This is Part Two in my small series on charity. In installment 1 I provided a definition of “charity” from Webster. Charity is used in the King James as a word for love. As we practice charity a beautiful thing begins to happen in our own lives: emancipation.
EMANCIPA’TION, n. The act of setting free from slavery, servitude, subjection or dependence; deliverance from bondage or controlling influence; liberation; as the emancipation of slaves by their proprietors; the emancipation of a son among the Romans; the emancipation of a person from prejudices, or from a servile subjection to authority.
- We are free from fleshly desires. Setting aside our desires is difficult. Maybe a reason bigger than ourselves helps us do that.
- We are free from sin’s hold. When we love God with all our heart and love our neighbor as ourselves, as the two Great Commandments say, there is little room for sin in our own lives.
For charity shall cover the multitude of sins. 1 Peter 4:8 KJV
- We are free from trappings of the world. Be warned: charity can cause a loss of personal possessions. Stuff is not as important as people. Meeting the needs of others is important, even if it means meeting them with your own stuff. People know love by meeting basic needs first.
Give freely and spontaneously. Don’t have a stingy heart. The way you handle matters like this triggers God, your God’s, blessing in everything you do, all your work and ventures. 11 There are always going to be poor and needy people among you. So I command you: Always be generous, open purse and hands, give to your neighbors in trouble, your poor and hurting neighbors. Deut 15:10-11 The Message
- Seeing others through the lenses of charity we are free to see others for who they are (Webster notes freedom from prejudices). And we are free to do the same for ourselves. But most of all we get a new perspective on who God is. If we can be charitable, how much more charitable is He? (see John 3:16) We stop picking and choosing who we will help. We seek out the unlovely—in all forms—because that’s where the hurt is.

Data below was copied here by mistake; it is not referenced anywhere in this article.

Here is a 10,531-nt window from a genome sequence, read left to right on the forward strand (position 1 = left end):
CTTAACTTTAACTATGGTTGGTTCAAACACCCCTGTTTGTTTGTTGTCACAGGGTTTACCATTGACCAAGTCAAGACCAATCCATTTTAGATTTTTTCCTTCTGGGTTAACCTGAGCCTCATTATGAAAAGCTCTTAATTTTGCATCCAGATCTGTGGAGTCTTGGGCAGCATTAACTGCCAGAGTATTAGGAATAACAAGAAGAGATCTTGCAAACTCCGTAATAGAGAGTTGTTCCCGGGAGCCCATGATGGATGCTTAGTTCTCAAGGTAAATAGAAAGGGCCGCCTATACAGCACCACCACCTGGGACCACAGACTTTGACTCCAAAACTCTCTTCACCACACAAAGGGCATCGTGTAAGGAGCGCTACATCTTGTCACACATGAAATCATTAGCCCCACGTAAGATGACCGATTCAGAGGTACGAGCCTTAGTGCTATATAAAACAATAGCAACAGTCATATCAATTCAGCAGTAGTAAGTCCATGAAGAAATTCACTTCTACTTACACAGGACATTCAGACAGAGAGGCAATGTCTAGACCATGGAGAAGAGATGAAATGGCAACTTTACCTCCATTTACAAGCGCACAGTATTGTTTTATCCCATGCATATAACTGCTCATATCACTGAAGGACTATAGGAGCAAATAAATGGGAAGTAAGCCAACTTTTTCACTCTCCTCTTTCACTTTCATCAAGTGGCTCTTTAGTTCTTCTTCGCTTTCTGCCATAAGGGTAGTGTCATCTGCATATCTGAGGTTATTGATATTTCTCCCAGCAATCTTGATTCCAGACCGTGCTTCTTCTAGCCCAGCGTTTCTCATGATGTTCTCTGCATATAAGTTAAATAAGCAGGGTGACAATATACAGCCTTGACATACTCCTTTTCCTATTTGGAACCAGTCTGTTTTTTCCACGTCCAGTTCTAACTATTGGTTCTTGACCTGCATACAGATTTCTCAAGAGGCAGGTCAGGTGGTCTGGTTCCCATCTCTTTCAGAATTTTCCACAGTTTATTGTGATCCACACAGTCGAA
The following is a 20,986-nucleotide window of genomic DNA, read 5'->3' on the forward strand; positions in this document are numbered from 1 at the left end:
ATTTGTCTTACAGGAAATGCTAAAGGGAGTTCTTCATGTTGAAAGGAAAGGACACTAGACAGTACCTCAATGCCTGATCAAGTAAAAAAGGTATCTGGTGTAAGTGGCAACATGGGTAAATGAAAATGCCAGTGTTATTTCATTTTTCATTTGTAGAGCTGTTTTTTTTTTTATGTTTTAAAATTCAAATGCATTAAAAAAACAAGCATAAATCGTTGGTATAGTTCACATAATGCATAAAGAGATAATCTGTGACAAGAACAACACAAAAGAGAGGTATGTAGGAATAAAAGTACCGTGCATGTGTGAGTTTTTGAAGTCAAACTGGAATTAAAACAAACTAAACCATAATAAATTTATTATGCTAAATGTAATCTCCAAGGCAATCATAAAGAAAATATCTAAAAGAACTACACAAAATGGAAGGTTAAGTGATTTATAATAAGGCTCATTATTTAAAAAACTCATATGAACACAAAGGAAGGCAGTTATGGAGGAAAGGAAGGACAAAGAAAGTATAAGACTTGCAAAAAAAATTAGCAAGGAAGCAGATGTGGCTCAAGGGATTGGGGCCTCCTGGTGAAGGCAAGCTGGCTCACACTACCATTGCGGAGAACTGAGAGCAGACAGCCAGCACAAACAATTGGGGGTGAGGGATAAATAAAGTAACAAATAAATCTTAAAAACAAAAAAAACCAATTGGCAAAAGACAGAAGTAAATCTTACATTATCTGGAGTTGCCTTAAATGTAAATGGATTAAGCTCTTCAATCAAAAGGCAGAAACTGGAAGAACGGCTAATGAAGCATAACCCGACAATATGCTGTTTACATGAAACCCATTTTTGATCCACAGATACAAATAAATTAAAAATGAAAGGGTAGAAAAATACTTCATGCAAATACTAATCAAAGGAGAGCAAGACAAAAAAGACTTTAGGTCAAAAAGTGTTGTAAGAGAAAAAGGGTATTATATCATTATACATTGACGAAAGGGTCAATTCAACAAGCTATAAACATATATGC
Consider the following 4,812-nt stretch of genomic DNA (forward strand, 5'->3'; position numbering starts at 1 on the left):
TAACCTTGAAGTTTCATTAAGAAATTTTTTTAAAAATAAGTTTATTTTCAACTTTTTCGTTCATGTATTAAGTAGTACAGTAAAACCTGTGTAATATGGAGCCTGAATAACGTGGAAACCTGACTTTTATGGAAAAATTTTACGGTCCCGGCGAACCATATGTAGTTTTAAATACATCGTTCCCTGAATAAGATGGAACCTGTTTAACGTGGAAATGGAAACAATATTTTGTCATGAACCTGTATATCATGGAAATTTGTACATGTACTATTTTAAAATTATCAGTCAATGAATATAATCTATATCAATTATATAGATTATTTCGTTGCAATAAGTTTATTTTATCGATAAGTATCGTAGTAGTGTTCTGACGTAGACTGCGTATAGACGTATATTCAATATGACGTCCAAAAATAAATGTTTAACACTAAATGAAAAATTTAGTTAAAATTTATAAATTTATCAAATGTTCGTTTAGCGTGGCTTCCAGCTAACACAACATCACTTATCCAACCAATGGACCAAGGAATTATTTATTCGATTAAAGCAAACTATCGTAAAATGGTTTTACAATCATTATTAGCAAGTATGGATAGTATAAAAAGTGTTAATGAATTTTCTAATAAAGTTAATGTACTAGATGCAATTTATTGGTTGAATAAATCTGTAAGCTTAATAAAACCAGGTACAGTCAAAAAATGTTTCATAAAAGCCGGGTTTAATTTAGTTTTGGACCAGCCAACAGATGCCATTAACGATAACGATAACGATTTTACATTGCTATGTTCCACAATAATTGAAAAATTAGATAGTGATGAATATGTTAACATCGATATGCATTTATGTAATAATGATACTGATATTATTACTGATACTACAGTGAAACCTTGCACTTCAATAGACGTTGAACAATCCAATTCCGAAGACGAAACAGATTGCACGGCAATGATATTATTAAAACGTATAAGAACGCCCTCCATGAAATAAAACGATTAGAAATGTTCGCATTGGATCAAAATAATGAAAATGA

Add…to brotherly kindness charity. 2 Peter 1:7 KJV
- We are free to hope. It’s wonderful to have the hope you give others offered to you in return. When you see freedom in action you cannot help but be filled with hope.
For everything we know about God’s Word is summed up in a single sentence: Love others as you love yourself. That’s an act of true freedom. Galatians 5:14 The Message
I am not saying that we love so we can get something. These are simply a sacred by-product of charity. God set it up that way and I’m so glad He did. It’s beautifully summed up in this passage:
Ask yourself what you want people to do for you; then grab the initiative and do it for them! If you only love the lovable, do you expect a pat on the back? Run-of-the-mill sinners do that. If you only help those who help you, do you expect a medal? Garden-variety sinners do that. If you only give for what you hope to get out of it, do you think that’s charity? The stingiest of pawnbrokers does that. “I tell you, love your enemies. Help and give without expecting a return. You’ll never – I promise – regret it. Live out this God-created identity the way our Father lives toward us, generously and graciously, even when we’re at our worst. Our Father is kind; you be kind. “Don’t pick on people, jump on their failures, criticize their faults – unless, of course, you want the same treatment. Don’t condemn those who are down; that hardness can boomerang. Be easy on people; you’ll find life a lot easier. Give away your life; you’ll find life given back, but not merely given back – given back with bonus and blessing. Giving, not getting, is the way. Generosity begets generosity.” Luke 6:31b-38 The Message